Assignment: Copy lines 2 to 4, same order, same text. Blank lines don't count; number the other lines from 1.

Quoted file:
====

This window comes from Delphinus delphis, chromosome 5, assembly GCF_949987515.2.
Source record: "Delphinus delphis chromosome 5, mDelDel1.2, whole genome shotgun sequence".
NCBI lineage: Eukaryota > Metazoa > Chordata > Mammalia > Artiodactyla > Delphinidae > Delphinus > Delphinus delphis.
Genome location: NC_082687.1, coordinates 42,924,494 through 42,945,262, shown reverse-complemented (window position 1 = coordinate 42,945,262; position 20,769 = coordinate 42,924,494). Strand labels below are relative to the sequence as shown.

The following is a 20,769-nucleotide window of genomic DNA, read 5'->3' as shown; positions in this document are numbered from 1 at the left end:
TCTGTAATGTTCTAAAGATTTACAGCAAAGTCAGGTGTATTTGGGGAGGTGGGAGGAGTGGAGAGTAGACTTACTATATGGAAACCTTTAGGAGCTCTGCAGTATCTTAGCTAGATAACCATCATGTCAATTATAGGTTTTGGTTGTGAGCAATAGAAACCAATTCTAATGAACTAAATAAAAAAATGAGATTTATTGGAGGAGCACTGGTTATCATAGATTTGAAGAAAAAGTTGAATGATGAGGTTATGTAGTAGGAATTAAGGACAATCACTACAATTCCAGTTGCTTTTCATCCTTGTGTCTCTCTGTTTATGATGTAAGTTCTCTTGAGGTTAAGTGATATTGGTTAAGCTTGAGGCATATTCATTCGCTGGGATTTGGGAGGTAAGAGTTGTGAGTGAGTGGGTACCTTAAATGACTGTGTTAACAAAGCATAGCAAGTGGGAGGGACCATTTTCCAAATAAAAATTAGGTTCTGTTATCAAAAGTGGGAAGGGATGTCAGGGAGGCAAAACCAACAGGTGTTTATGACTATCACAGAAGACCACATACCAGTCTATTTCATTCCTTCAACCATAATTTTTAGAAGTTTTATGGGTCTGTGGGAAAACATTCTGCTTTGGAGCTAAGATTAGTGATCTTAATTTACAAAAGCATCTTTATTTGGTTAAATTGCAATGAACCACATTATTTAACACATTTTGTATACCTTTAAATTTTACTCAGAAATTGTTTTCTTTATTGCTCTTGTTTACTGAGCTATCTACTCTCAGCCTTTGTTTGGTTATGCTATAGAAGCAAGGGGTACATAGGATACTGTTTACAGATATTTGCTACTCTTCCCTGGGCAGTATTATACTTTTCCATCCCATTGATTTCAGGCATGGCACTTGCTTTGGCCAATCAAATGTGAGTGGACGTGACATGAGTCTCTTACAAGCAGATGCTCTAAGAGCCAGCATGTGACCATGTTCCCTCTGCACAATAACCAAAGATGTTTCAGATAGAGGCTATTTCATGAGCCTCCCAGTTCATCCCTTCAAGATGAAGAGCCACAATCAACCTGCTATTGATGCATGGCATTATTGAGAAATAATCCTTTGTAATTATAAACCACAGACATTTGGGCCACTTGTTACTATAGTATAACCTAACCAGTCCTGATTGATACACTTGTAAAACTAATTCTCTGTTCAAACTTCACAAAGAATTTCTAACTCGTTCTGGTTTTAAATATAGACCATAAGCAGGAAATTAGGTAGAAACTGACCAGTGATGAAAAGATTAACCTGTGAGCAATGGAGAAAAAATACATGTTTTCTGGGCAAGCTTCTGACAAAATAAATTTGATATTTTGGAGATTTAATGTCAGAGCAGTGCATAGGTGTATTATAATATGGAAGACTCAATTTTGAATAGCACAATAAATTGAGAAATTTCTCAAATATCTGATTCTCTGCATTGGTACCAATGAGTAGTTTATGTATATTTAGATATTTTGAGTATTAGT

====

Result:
Source record: "Delphinus delphis chromosome 5, mDelDel1.2, whole genome shotgun sequence".
NCBI lineage: Eukaryota > Metazoa > Chordata > Mammalia > Artiodactyla > Delphinidae > Delphinus > Delphinus delphis.
Genome location: NC_082687.1, coordinates 42,924,494 through 42,945,262, shown reverse-complemented (window position 1 = coordinate 42,945,262; position 20,769 = coordinate 42,924,494). Strand labels below are relative to the sequence as shown.